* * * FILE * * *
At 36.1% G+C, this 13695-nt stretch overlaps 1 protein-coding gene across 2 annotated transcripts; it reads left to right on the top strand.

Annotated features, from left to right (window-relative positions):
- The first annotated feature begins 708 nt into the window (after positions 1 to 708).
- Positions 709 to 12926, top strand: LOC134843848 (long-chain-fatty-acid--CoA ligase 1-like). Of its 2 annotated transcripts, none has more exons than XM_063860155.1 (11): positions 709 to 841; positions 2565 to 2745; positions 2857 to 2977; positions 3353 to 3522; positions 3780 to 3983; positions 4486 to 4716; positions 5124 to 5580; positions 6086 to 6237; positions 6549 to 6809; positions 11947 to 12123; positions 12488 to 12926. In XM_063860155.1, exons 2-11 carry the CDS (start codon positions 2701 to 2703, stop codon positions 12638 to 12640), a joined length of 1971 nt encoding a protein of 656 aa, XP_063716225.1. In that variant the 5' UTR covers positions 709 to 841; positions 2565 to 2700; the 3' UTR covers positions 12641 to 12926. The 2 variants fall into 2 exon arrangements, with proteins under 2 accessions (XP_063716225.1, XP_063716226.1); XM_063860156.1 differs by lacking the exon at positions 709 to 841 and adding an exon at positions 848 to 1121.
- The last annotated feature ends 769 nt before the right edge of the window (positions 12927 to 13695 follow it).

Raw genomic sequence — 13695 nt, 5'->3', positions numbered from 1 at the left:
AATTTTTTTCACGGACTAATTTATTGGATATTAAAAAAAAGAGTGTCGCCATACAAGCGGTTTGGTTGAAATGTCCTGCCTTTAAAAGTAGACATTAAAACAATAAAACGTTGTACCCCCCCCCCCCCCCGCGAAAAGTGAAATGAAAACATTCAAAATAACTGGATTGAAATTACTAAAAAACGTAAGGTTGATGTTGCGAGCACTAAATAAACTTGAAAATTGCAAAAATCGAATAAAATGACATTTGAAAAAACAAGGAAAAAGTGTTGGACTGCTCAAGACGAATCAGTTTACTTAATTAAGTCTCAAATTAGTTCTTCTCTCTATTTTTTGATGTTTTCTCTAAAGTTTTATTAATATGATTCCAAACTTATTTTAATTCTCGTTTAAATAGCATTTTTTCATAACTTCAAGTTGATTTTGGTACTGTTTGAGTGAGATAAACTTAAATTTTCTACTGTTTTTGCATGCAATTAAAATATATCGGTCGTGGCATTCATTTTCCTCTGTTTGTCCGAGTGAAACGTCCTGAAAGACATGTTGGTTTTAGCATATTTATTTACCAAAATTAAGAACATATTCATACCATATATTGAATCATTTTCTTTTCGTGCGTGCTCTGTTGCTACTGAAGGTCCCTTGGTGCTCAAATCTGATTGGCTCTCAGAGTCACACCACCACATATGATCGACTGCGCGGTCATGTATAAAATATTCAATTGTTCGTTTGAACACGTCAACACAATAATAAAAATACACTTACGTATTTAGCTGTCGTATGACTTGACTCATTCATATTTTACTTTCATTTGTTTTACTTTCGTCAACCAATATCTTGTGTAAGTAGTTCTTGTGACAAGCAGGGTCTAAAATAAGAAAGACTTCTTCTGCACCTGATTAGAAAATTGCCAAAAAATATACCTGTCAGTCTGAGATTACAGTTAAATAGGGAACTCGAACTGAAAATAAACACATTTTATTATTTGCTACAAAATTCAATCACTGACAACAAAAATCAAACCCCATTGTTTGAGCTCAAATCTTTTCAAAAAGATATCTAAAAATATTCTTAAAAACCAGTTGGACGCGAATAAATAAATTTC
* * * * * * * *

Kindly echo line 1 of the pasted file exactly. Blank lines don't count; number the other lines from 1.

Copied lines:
At 36.1% G+C, this 13695-nt stretch overlaps 1 protein-coding gene across 2 annotated transcripts; it reads left to right on the top strand.